A good Wi-Fi connection drives everything at W&M, from checking assignments on Blackboard to sending emails. That is why the university is currently in the middle of a huge wireless upgrade, which will help ensure reliable connectivity for students, faculty, and staff alike.
Initial research for this project started because over the years, more students were bringing more devices such as phones and tablets, with 89% of students connecting at least two or more devices to the network. "Our current network was designed several years ago. We simply could not anticipate the quantity of applications and devices students would use today,” explains Norman Elton, network engineer, who is one of the main people behind the new upgrade. Elton leads a team that includes IT Networking staff member, Matt Kennedy, and multiple contractors to work through the 80+ buildings on campus that are set to receive the new access points.
A New Location for Access Points
One of the biggest changes that the wireless upgrade will bring are new locations for access points, which will keep the signal more contained. This will be possible because access points will be moving from the hallways in residence halls to individual rooms. In the past, they were located above the ceilings in residence halls, but the switch to individual rooms will be more ideal.
“When installed in a residence room, access points can serve clients in the immediate vicinity,” said Elton. “The big change is that when the access points are in the hallway, there are two or three of them in a whole hallway, so you’d have 20-40 people on three access points.”
What this means is that the Wi-Fi will ultimately be faster and more stable because it will target four people per access point instead of 20 people per access point. “By putting the access points in the rooms, it keeps the signal contained, so you get great signal in your room,” said Elton. Even corner rooms, that traditionally got a weaker signal, will be covered. “In the past, people that lived in the corner rooms got a weaker signal since they were farther away [from the access points]. To address this problem, we installed more access points, but being limited to the hallway, we could only make it but so good. But now by having an access point nearby, you should have excellent coverage.”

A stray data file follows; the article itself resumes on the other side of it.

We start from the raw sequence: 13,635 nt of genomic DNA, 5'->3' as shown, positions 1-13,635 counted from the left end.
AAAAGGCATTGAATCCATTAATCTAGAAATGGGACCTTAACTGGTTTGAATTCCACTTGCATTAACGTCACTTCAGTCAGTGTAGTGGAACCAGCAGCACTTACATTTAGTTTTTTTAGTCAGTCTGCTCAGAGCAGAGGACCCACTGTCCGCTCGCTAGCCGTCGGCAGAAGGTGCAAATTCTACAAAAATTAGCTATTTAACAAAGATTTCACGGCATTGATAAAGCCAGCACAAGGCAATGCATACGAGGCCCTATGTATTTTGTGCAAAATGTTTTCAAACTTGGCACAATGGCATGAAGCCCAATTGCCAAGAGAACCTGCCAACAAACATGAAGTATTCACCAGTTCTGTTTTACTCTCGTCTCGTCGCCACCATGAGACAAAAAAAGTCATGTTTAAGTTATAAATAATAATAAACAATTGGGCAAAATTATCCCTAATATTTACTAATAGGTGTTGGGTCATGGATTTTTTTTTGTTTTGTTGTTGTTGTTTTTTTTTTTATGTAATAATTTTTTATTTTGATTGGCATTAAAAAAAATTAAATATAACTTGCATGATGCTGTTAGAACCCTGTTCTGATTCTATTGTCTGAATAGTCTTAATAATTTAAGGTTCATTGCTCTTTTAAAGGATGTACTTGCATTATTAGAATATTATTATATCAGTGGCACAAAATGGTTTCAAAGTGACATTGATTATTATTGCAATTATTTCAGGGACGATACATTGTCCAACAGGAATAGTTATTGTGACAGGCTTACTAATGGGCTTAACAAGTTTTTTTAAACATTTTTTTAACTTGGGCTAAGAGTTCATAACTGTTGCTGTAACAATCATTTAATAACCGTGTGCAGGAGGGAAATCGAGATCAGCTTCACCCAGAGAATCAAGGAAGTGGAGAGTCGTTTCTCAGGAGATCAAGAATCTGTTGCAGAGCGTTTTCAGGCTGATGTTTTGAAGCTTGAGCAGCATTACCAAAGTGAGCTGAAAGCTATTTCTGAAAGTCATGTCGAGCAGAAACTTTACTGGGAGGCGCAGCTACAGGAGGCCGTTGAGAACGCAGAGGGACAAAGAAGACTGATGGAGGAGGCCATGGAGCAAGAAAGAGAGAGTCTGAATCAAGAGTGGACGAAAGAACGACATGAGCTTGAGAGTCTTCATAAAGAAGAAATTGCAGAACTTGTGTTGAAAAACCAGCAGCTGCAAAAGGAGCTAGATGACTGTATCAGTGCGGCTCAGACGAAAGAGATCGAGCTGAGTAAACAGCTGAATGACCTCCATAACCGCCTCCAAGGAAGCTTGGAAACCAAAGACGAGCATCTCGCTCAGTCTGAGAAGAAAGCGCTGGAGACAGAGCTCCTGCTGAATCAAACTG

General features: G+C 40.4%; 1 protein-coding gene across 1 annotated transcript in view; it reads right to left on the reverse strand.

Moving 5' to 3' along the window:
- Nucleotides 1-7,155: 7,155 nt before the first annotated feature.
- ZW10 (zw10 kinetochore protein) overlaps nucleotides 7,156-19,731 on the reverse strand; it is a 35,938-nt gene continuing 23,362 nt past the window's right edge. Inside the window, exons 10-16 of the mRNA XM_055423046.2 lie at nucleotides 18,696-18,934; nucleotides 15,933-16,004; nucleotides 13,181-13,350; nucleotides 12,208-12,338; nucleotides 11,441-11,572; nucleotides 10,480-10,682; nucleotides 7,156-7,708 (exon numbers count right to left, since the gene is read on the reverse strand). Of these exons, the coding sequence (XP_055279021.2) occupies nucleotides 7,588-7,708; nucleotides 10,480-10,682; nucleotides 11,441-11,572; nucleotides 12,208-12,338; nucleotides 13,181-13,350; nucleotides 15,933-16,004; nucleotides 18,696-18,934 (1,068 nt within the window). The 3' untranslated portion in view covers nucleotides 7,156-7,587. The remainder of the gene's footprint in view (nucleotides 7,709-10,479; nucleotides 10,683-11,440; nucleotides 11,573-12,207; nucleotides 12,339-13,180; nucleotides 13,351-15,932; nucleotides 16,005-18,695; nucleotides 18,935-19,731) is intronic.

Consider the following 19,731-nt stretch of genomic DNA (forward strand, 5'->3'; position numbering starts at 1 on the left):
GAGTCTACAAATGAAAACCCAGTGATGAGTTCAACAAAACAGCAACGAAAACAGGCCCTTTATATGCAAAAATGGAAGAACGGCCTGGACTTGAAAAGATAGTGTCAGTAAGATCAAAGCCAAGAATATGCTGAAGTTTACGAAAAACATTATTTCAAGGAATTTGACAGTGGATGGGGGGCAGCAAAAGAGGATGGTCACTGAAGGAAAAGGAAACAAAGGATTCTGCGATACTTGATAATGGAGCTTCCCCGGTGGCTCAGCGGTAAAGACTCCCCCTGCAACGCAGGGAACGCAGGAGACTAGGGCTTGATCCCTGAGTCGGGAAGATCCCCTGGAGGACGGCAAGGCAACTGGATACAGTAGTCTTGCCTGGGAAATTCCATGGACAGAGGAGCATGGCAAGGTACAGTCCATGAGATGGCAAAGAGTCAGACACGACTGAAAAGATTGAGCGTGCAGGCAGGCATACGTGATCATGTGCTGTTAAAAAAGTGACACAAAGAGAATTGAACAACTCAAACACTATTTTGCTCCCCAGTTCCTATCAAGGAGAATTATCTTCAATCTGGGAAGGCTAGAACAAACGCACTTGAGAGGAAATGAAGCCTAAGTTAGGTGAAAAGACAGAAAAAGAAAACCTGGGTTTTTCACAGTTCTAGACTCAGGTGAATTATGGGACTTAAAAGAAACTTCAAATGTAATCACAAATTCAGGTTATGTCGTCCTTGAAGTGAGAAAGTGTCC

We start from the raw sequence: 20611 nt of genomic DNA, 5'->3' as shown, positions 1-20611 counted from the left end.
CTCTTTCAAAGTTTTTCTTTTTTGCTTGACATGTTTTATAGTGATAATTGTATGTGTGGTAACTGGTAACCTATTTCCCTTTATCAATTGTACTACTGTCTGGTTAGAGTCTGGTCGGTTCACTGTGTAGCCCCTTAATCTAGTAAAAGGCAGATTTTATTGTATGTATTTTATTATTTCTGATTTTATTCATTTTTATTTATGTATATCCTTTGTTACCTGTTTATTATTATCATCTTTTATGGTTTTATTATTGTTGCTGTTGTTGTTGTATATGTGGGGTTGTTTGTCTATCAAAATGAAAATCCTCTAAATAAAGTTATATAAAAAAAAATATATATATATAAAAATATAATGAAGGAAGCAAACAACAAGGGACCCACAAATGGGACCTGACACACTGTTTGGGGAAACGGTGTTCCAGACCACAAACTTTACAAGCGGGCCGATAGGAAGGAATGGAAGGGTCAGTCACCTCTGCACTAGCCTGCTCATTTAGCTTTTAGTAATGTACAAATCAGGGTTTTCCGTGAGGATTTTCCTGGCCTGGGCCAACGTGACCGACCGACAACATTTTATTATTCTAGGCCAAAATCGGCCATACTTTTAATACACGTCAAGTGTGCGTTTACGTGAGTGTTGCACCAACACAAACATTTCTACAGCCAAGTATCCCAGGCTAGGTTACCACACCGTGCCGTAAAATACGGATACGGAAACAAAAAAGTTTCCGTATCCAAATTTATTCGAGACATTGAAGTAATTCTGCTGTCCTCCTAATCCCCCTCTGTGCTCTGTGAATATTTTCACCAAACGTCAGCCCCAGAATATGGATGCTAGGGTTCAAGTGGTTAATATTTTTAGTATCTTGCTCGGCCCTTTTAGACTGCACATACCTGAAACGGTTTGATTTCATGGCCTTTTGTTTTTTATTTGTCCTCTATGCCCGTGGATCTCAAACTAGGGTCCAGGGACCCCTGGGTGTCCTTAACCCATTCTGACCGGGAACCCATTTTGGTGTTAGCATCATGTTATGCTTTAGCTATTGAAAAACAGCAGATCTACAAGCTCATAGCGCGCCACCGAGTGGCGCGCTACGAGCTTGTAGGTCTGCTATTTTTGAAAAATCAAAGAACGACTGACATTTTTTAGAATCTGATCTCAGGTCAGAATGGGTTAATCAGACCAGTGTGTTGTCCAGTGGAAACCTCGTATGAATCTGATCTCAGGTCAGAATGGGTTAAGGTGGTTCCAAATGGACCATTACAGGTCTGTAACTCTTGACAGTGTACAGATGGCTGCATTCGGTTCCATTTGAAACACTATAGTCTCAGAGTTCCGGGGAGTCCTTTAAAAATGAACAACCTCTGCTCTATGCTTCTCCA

Traditionally, there were three to five access points in the hallways, but now students’ computers or tablets will be able to pick the best access point out of two or three possible options. In fact, during the testing phase of this project, this capability was one of the main aspects that was tested in Old Dominion Hall. In addition, the decision had to be made on whether or not to continue with the university’s current vendor, Aerohive, or to possibly consider a different vendor. In the fall of 2015, both of these vendors were also tested in Old Dominion, but Aerohive continued to give the best performance.
Upgrading the Wireless Protocol
In addition to the new locations of access points, another component of the project is the addition of an updated wireless protocol. According to Elton, “people were showing up with laptops that were newer than what our network could support, so they were connected to the older speeds. But now we are bumping up to the latest technology.”
Fundamentally, this meant that it was time for a wireless standard that would be able to support the newer laptops and technology. While these current pieces of technology could still use the old standard, it was not optimal. Scott Fenstermacher, network manager, expressed: “meeting modern technology standards and preparing for the needs of the future is a continued goal in IT.”
Residence hall upgrades were finished in the end of June. Work in the academic buildings and administrative areas will commence in July. The project can expect to be completed by the end of December of 2016.